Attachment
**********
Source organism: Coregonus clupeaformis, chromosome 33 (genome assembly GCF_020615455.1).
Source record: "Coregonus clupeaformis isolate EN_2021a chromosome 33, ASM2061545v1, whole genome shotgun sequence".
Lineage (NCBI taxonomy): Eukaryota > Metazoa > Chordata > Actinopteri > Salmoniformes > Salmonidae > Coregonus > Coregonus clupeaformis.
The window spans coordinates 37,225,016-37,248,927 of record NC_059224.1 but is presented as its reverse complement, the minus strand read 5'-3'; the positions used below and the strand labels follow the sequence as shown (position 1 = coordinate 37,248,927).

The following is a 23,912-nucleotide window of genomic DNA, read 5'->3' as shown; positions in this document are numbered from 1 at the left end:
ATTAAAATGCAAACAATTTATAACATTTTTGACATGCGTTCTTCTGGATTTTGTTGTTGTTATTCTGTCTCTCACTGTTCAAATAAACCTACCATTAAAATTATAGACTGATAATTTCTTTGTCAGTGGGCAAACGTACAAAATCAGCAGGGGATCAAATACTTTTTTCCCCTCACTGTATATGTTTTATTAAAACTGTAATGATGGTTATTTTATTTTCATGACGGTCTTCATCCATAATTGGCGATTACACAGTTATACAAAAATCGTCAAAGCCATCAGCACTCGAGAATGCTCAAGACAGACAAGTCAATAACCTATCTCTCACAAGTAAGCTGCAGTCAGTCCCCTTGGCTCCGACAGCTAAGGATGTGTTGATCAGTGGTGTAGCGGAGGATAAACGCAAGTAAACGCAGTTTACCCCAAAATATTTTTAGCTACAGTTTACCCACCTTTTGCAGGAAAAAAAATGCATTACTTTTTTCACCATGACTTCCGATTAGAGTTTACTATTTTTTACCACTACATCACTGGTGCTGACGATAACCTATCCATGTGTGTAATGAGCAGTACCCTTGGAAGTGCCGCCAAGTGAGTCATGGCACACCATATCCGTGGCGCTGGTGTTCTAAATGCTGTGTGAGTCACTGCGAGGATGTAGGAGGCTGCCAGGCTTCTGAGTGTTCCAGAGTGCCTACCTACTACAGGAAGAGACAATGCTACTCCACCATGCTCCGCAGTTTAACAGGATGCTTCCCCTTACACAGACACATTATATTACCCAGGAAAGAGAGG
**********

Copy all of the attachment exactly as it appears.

Source organism: Coregonus clupeaformis, chromosome 33 (genome assembly GCF_020615455.1).
Source record: "Coregonus clupeaformis isolate EN_2021a chromosome 33, ASM2061545v1, whole genome shotgun sequence".
Lineage (NCBI taxonomy): Eukaryota > Metazoa > Chordata > Actinopteri > Salmoniformes > Salmonidae > Coregonus > Coregonus clupeaformis.
The window spans coordinates 37,225,016-37,248,927 of record NC_059224.1 but is presented as its reverse complement, the minus strand read 5'-3'; the positions used below and the strand labels follow the sequence as shown (position 1 = coordinate 37,248,927).

The following is a 23,912-nucleotide window of genomic DNA, read 5'->3' as shown; positions in this document are numbered from 1 at the left end:
ATTAAAATGCAAACAATTTATAACATTTTTGACATGCGTTCTTCTGGATTTTGTTGTTGTTATTCTGTCTCTCACTGTTCAAATAAACCTACCATTAAAATTATAGACTGATAATTTCTTTGTCAGTGGGCAAACGTACAAAATCAGCAGGGGATCAAATACTTTTTTCCCCTCACTGTATATGTTTTATTAAAACTGTAATGATGGTTATTTTATTTTCATGACGGTCTTCATCCATAATTGGCGATTACACAGTTATACAAAAATCGTCAAAGCCATCAGCACTCGAGAATGCTCAAGACAGACAAGTCAATAACCTATCTCTCACAAGTAAGCTGCAGTCAGTCCCCTTGGCTCCGACAGCTAAGGATGTGTTGATCAGTGGTGTAGCGGAGGATAAACGCAAGTAAACGCAGTTTACCCCAAAATATTTTTAGCTACAGTTTACCCACCTTTTGCAGGAAAAAAAATGCATTACTTTTTTCACCATGACTTCCGATTAGAGTTTACTATTTTTTACCACTACATCACTGGTGCTGACGATAACCTATCCATGTGTGTAATGAGCAGTACCCTTGGAAGTGCCGCCAAGTGAGTCATGGCACACCATATCCGTGGCGCTGGTGTTCTAAATGCTGTGTGAGTCACTGCGAGGATGTAGGAGGCTGCCAGGCTTCTGAGTGTTCCAGAGTGCCTACCTACTACAGGAAGAGACAATGCTACTCCACCATGCTCCGCAGTTTAACAGGATGCTTCCCCTTACACAGACACATTATATTACCCAGGAAAGAGAGG